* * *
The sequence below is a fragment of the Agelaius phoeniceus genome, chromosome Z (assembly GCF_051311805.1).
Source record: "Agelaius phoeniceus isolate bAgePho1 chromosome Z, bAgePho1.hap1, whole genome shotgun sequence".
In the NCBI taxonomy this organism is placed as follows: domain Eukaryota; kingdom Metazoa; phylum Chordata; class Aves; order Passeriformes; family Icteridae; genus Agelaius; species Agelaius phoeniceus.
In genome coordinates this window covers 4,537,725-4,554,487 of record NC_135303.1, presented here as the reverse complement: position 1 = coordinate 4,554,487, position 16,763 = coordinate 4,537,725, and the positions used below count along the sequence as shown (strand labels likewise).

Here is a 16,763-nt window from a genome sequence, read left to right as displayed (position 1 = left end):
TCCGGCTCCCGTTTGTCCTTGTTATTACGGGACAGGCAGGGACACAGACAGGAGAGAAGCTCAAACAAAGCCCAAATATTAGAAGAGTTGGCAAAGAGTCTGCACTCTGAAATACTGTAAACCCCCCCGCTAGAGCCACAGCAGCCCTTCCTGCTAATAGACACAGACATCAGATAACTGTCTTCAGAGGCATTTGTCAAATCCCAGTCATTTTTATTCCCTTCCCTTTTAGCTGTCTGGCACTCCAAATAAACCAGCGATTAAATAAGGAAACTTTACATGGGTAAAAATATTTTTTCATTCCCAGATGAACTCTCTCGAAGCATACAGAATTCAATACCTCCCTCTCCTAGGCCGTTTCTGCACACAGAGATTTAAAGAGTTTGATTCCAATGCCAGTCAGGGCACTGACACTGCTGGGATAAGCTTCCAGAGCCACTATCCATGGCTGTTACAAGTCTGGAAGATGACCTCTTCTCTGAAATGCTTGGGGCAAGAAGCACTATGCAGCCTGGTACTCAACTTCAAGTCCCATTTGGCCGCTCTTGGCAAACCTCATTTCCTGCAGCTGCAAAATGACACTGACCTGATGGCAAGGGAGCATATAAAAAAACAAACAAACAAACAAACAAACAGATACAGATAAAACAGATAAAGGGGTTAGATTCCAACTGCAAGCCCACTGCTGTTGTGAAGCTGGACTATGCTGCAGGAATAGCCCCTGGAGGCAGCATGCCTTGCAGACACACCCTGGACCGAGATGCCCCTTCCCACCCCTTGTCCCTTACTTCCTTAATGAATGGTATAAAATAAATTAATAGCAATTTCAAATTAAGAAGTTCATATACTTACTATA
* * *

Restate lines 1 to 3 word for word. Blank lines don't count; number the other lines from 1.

The sequence below is a fragment of the Agelaius phoeniceus genome, chromosome Z (assembly GCF_051311805.1).
Source record: "Agelaius phoeniceus isolate bAgePho1 chromosome Z, bAgePho1.hap1, whole genome shotgun sequence".
In the NCBI taxonomy this organism is placed as follows: domain Eukaryota; kingdom Metazoa; phylum Chordata; class Aves; order Passeriformes; family Icteridae; genus Agelaius; species Agelaius phoeniceus.